Archive for the 'Irish Times' Category



Learning Maths without even Trying

Children have an almost limitless capacity to absorb knowledge if it is presented in an appealing and entertaining manner. Mathematics can be daunting, but it is possible to convey key ideas visually so that they are instantly accessible. Visiting Explorium recently, I saw such a visual display demonstrating the theorem of Pythagoras, which, according to Jacob Bronowski, “remains the most important single theorem in the whole of mathematics” [TM167 or search for “thatsmaths” at irishtimes.com].

Explorium-Banner

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What did the Romans ever do for Maths?

The ancient Romans developed many new techniques for engineering and architecture. The citizens of Rome enjoyed fountains, public baths, central heating, underground sewage systems and public toilets. All right, but apart from sanitation, medicine, education, irrigation, roads and aqueducts, what did the Romans ever do for maths? [TM166 or search for “thatsmaths” at irishtimes.com].

Roman-Aquaduct-Segovia

Roman aqueduct at Segovia, Spain.

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Simple Curves that Perplex Mathematicians and Inspire Artists

The preoccupations of mathematicians can seem curious and strange to normal people. They sometimes expend great energy proving results that appear glaringly obvious. One such result is called the Jordan Curve Theorem. We all know that a circle has an inside and an outside, and that this property also holds for a much larger collection of closed curves [TM165 or search for “thatsmaths” at irishtimes.com].

Michaelangelo-RobertBosch-Hands

Detail from Michaelangelo’s The Creation of Adam, and a Jordan Curve representation [image courtesy of Prof Robert Bosch, Oberlin College. Downloaded from here].

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Spin-off Effects of the Turning Earth

G-G-Coriolis

Gaspard-Gustave de Coriolis (1792-1843).

On the rotating Earth, a moving object deviates from a straight line, being deflected to the right in the northern hemisphere and to the left in the southern hemisphere. The deflecting force is named after a nineteenth century French engineer, Gaspard-Gustave de Coriolis [TM164 or search for “thatsmaths” at irishtimes.com].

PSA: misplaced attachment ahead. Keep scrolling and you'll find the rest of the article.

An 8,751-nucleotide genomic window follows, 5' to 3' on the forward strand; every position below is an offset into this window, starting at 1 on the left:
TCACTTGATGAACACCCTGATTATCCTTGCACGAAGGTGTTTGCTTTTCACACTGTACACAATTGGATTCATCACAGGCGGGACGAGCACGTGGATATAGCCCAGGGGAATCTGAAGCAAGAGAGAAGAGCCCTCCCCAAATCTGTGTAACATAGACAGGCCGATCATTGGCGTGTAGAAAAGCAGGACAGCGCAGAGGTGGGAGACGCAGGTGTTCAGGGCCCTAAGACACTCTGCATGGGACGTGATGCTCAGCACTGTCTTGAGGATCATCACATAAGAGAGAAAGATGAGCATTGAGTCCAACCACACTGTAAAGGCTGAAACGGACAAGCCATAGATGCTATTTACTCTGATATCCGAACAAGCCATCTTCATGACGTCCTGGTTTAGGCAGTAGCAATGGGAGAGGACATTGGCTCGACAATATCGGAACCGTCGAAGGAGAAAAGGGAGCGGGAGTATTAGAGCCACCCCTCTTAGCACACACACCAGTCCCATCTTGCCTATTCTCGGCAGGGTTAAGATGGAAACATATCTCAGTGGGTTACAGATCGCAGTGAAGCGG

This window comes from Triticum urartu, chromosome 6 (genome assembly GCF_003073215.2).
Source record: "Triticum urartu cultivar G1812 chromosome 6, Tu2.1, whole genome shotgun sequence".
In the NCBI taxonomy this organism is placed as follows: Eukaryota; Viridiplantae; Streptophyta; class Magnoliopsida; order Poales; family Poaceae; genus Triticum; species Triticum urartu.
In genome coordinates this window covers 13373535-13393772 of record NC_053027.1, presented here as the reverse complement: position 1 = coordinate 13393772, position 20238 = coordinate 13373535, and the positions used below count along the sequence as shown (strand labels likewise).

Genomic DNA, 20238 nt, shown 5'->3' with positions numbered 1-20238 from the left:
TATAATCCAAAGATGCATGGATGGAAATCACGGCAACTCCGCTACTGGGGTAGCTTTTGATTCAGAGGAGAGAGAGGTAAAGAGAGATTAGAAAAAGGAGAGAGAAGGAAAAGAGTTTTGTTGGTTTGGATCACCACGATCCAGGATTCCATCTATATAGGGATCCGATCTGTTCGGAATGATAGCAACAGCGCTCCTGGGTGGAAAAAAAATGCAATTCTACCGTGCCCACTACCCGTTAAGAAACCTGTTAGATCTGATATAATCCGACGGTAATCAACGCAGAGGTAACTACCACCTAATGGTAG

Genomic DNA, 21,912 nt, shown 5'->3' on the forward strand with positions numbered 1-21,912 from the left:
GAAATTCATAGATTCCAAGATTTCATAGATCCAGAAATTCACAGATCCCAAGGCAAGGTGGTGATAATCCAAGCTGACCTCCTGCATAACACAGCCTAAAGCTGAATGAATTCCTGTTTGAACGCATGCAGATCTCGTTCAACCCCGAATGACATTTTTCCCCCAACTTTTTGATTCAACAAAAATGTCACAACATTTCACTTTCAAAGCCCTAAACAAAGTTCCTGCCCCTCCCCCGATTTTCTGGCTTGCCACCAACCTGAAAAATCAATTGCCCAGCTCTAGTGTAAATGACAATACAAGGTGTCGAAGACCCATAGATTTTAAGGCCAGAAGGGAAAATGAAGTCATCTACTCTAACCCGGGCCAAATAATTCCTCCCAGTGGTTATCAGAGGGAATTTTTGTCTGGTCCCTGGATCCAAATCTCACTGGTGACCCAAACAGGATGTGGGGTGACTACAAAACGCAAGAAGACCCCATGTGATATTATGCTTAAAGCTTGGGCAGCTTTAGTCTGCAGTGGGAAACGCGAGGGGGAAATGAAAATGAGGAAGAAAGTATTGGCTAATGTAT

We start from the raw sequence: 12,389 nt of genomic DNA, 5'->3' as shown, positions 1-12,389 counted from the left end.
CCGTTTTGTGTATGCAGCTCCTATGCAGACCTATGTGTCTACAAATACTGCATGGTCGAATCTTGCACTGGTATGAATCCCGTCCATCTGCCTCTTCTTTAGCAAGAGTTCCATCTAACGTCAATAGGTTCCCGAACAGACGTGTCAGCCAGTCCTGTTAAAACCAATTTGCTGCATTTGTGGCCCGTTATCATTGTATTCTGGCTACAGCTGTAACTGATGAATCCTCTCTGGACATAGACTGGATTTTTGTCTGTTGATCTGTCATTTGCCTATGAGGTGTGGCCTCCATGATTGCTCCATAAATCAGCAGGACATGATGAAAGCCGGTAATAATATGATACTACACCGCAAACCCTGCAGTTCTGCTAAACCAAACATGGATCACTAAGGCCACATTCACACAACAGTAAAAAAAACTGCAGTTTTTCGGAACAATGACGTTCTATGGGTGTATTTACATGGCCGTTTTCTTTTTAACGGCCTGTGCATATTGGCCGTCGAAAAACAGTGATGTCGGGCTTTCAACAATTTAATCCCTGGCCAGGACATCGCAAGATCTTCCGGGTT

Coriolis was interested in the dynamics of machines, such as water mills, with rotating elements. He was not concerned with the turning Earth or the oceans and atmosphere surrounding it. But it is these fluid envelopes of the planet that are most profoundly affected by the Coriolis force.

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The Rise and Rise of Women in Mathematics

Sonya-Kovalevskaya

Sonya Kovalevskya (1850-1891)

The influential collection of biographical essays by Eric Temple Bell, Men of Mathematics, was published in 1937. It covered the lives of about forty mathematicians, from ancient times to the beginning of the twentieth century. The book inspired many boys to become mathematicians. However, it seems unlikely that it inspired many girls: the only woman to get more than a passing mention was Sofia Kovalevskaya, a brilliant Russian mathematician and the first woman to obtain a doctorate in mathematics [TM163 or search for “thatsmaths” at irishtimes.com].

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Kepler’s Vanishing Circles Hidden in Hamilton’s Hodograph

The Greeks regarded the heavens as the epitome of perfection. All flaws and blemishes were confined to the terrestrial domain. Since the circle is perfect in its infinite symmetry, it was concluded by Aristotle that the Sun and planets move in circles around the Earth. Later, the astronomer Ptolemy accounted for deviations by means of additional circles, or epicycles. He stuck with the circular model [TM162 or search for “thatsmaths” at irishtimes.com].

Hodograph-AB

Left: Elliptic orbit with velocity vectors. Right: Hodograph, with all velocity vectors plotted from a single point.

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Closing the Gap between Prime Numbers

Occasionally, a major mathematical discovery comes from an individual working in isolation, and this gives rise to great surprise. Such an advance was announced by Yitang Zhang six years ago. [TM161 or search for “thatsmaths” at irishtimes.com].

Yitang-Zhang-Colour

Yitang Zhang

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